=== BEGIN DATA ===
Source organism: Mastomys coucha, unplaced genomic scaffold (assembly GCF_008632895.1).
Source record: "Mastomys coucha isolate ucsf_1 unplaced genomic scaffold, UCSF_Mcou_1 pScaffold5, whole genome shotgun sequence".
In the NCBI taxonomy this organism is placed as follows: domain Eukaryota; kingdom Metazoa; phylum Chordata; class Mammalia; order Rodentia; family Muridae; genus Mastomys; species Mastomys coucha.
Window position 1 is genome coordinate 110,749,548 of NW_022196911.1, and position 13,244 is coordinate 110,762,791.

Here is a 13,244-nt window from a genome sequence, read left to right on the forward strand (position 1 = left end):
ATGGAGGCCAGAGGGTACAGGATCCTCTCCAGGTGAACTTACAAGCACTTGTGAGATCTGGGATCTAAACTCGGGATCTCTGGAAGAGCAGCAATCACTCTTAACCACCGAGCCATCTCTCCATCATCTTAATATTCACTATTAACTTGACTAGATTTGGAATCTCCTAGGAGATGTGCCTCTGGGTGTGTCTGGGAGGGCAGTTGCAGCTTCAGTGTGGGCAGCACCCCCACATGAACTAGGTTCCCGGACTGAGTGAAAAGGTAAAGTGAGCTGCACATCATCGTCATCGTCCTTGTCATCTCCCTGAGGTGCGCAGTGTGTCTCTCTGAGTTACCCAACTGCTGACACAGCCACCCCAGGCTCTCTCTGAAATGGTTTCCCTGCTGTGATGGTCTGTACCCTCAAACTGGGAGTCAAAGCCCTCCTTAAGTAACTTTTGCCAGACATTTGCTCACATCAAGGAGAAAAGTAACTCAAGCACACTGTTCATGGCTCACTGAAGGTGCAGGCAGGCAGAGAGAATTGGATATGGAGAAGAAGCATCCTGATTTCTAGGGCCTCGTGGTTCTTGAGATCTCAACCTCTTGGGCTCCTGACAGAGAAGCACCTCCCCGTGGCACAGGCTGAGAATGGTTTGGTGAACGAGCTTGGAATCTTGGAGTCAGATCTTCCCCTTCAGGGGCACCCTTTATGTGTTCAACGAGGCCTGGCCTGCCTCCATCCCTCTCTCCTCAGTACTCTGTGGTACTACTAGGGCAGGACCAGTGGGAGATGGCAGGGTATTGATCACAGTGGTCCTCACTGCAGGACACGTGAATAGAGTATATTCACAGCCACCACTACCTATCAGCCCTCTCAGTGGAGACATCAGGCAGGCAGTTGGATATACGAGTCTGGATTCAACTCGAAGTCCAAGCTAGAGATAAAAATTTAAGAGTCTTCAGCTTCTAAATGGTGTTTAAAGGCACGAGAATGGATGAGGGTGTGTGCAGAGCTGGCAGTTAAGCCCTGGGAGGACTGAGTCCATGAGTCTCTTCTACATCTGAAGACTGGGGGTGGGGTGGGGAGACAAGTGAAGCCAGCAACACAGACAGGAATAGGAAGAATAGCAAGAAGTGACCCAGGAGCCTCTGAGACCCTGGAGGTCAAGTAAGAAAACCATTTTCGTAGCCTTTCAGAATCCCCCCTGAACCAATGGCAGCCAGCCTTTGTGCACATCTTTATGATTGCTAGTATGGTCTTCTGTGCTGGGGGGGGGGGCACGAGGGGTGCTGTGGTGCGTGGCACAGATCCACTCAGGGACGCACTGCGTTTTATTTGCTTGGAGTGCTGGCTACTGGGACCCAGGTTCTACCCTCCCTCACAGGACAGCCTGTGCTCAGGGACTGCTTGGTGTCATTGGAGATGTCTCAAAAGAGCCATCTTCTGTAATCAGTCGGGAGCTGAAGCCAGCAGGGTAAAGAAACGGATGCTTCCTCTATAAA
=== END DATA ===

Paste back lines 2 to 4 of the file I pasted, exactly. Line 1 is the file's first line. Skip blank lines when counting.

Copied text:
Source record: "Mastomys coucha isolate ucsf_1 unplaced genomic scaffold, UCSF_Mcou_1 pScaffold5, whole genome shotgun sequence".
In the NCBI taxonomy this organism is placed as follows: domain Eukaryota; kingdom Metazoa; phylum Chordata; class Mammalia; order Rodentia; family Muridae; genus Mastomys; species Mastomys coucha.
Window position 1 is genome coordinate 110,749,548 of NW_022196911.1, and position 13,244 is coordinate 110,762,791.